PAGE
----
As best seen in FIG. 4, a pair of electric blowers 33 and 34 is disposed in the path of recirculating air 28. FIG. 17 shows a plan view of a more practical placement of blowers 33 and 34 on opposite sides of a center baffle 37. If desired, a second heating element 36 can be positioned in cavity 15 as indicated in FIG. 17. Control circuitry 32 having the general configurations shown in FIG. 18 or 19 is housed in a corner of cavity 15 and controls the temperature of heating elements 35 and 36 and the speed of the motors of blowers 33 and 34. Those skilled in the art will appreciate that redundancy of both the electric blower and the electrical heating element is highly desirable in a blood warmer, so that the blood warming function can be continued despite a failure of one heating element or one electrical blower.
The bottom surface of lower section 4 has four foot pads 29 so that the device can be rested on a table top, if desired. Lower section 4 is detachable from upper section 5 by means of four screws 30, as seen in FIG. 2. Detachability of lower section 4 allows convenient periodic cleaning of upper section 5, and also allows convenient access to the circuitry 32, the electric blowers, and the heating elements.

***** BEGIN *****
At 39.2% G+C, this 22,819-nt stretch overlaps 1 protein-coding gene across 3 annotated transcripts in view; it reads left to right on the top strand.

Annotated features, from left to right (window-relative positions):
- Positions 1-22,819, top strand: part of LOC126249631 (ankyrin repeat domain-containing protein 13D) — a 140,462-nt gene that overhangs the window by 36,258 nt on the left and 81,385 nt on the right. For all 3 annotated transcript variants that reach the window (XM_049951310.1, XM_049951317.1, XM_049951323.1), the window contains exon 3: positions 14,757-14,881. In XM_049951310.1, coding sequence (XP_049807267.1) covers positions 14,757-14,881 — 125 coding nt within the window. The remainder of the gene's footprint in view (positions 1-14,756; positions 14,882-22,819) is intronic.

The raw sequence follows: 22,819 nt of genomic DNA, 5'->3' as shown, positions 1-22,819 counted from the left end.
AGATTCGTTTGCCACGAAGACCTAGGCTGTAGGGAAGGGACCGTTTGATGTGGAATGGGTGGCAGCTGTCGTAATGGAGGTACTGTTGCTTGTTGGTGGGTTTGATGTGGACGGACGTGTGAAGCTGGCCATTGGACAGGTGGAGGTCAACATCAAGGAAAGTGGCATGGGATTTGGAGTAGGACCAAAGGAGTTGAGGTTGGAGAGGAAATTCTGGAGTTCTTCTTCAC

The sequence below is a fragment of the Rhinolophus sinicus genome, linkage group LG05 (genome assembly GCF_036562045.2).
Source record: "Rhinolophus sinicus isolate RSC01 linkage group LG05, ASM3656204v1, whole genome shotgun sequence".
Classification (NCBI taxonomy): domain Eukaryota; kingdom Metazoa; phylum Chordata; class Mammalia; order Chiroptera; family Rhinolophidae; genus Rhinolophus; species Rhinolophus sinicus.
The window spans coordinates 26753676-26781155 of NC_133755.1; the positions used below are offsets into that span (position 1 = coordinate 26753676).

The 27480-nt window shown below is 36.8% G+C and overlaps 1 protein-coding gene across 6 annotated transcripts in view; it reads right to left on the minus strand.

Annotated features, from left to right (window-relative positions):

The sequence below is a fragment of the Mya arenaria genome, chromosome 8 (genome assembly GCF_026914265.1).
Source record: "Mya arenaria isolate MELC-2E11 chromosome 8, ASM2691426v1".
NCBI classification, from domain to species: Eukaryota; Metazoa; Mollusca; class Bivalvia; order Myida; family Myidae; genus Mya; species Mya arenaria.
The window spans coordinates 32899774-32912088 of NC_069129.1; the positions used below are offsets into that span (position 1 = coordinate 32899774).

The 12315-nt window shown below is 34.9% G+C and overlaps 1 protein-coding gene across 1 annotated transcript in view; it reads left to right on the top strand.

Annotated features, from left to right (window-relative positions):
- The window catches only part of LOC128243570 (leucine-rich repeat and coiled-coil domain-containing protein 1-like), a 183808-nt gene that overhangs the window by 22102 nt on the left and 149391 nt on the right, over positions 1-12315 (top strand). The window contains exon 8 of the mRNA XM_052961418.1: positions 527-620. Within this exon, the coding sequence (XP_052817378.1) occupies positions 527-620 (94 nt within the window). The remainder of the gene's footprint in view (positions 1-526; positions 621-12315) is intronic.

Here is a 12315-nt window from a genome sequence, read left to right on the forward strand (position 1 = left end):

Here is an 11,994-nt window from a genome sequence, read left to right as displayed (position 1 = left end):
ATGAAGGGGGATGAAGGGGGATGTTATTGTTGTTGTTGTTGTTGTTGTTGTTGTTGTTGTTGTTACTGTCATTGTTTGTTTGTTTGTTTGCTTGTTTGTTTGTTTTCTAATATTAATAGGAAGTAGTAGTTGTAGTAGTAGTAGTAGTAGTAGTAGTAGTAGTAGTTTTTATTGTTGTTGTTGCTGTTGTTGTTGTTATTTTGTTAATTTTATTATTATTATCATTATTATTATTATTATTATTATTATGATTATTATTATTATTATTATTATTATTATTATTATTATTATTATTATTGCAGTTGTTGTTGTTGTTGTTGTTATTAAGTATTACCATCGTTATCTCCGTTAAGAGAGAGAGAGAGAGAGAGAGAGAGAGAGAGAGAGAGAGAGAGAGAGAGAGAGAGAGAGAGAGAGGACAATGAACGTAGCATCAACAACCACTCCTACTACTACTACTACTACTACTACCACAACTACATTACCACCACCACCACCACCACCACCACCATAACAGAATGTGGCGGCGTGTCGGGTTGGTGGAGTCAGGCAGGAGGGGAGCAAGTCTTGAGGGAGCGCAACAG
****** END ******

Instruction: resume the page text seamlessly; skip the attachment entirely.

Typical dimensions for the height, length, and width of each of the blood warming jacket receiving recesses 19A, 19B, 20A and 20B are about 12 inches long by 10 inches high by one-sixteenth of an inch thick.
As subsequently explained in more detail, a display panel integral with lower section 4 includes a digital read out 40 indicating the temperature of chilled blood supplied from a pressure infusion device to one of the blood jackets inserted in the upper section 5. Digital read out 41 indicates the temperature of the blood after it has been warmed. As subsequently explained, and in accordance with one aspect of the invention, blood warming jacket shown in FIG. 10 has a temperature sensor 71-1 that senses the temperature of the incoming chilled blood via inlet tube 11. The blood warming jacket also includes a blood outlet temperature sensor 71-2 that senses the temperature of the blood after it has passed through the serpentine channels (FIG. 10) of blood warming jacket 7 and flows through warm blood outlet tube to an infusion catheter.